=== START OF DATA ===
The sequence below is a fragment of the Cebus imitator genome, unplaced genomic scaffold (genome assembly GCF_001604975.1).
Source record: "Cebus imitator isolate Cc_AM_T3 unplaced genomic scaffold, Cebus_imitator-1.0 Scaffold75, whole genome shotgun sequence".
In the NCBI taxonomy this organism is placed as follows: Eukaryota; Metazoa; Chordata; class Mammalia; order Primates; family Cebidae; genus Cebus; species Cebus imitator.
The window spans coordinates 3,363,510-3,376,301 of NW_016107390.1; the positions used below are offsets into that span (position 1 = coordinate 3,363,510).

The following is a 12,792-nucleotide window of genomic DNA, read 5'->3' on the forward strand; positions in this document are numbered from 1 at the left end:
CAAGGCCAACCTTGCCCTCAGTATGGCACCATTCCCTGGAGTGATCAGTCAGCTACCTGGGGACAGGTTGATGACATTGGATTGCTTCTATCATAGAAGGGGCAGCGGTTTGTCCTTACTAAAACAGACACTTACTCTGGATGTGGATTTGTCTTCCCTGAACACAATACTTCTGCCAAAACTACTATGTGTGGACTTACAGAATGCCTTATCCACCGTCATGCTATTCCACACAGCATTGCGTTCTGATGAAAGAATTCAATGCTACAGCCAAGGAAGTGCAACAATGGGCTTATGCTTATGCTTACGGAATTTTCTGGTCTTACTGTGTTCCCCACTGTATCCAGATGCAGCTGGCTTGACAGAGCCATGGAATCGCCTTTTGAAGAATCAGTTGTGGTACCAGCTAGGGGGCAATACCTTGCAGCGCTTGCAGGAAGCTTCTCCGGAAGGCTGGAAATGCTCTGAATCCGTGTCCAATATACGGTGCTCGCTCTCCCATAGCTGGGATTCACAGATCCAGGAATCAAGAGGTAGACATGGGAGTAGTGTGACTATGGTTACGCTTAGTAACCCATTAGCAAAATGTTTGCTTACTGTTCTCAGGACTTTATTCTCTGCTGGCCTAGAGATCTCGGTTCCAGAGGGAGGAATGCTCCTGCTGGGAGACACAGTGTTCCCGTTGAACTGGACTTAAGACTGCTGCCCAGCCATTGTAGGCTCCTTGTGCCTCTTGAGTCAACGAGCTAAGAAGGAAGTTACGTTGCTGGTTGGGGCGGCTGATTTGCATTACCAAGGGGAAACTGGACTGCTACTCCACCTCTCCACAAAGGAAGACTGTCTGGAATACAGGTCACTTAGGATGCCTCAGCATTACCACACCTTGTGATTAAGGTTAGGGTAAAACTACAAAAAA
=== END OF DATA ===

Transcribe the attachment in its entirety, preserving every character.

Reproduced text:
The sequence below is a fragment of the Cebus imitator genome, unplaced genomic scaffold (genome assembly GCF_001604975.1).
Source record: "Cebus imitator isolate Cc_AM_T3 unplaced genomic scaffold, Cebus_imitator-1.0 Scaffold75, whole genome shotgun sequence".
In the NCBI taxonomy this organism is placed as follows: Eukaryota; Metazoa; Chordata; class Mammalia; order Primates; family Cebidae; genus Cebus; species Cebus imitator.
The window spans coordinates 3,363,510-3,376,301 of NW_016107390.1; the positions used below are offsets into that span (position 1 = coordinate 3,363,510).

The following is a 12,792-nucleotide window of genomic DNA, read 5'->3' on the forward strand; positions in this document are numbered from 1 at the left end:
CAAGGCCAACCTTGCCCTCAGTATGGCACCATTCCCTGGAGTGATCAGTCAGCTACCTGGGGACAGGTTGATGACATTGGATTGCTTCTATCATAGAAGGGGCAGCGGTTTGTCCTTACTAAAACAGACACTTACTCTGGATGTGGATTTGTCTTCCCTGAACACAATACTTCTGCCAAAACTACTATGTGTGGACTTACAGAATGCCTTATCCACCGTCATGCTATTCCACACAGCATTGCGTTCTGATGAAAGAATTCAATGCTACAGCCAAGGAAGTGCAACAATGGGCTTATGCTTATGCTTACGGAATTTTCTGGTCTTACTGTGTTCCCCACTGTATCCAGATGCAGCTGGCTTGACAGAGCCATGGAATCGCCTTTTGAAGAATCAGTTGTGGTACCAGCTAGGGGGCAATACCTTGCAGCGCTTGCAGGAAGCTTCTCCGGAAGGCTGGAAATGCTCTGAATCCGTGTCCAATATACGGTGCTCGCTCTCCCATAGCTGGGATTCACAGATCCAGGAATCAAGAGGTAGACATGGGAGTAGTGTGACTATGGTTACGCTTAGTAACCCATTAGCAAAATGTTTGCTTACTGTTCTCAGGACTTTATTCTCTGCTGGCCTAGAGATCTCGGTTCCAGAGGGAGGAATGCTCCTGCTGGGAGACACAGTGTTCCCGTTGAACTGGACTTAAGACTGCTGCCCAGCCATTGTAGGCTCCTTGTGCCTCTTGAGTCAACGAGCTAAGAAGGAAGTTACGTTGCTGGTTGGGGCGGCTGATTTGCATTACCAAGGGGAAACTGGACTGCTACTCCACCTCTCCACAAAGGAAGACTGTCTGGAATACAGGTCACTTAGGATGCCTCAGCATTACCACACCTTGTGATTAAGGTTAGGGTAAAACTACAAAAAA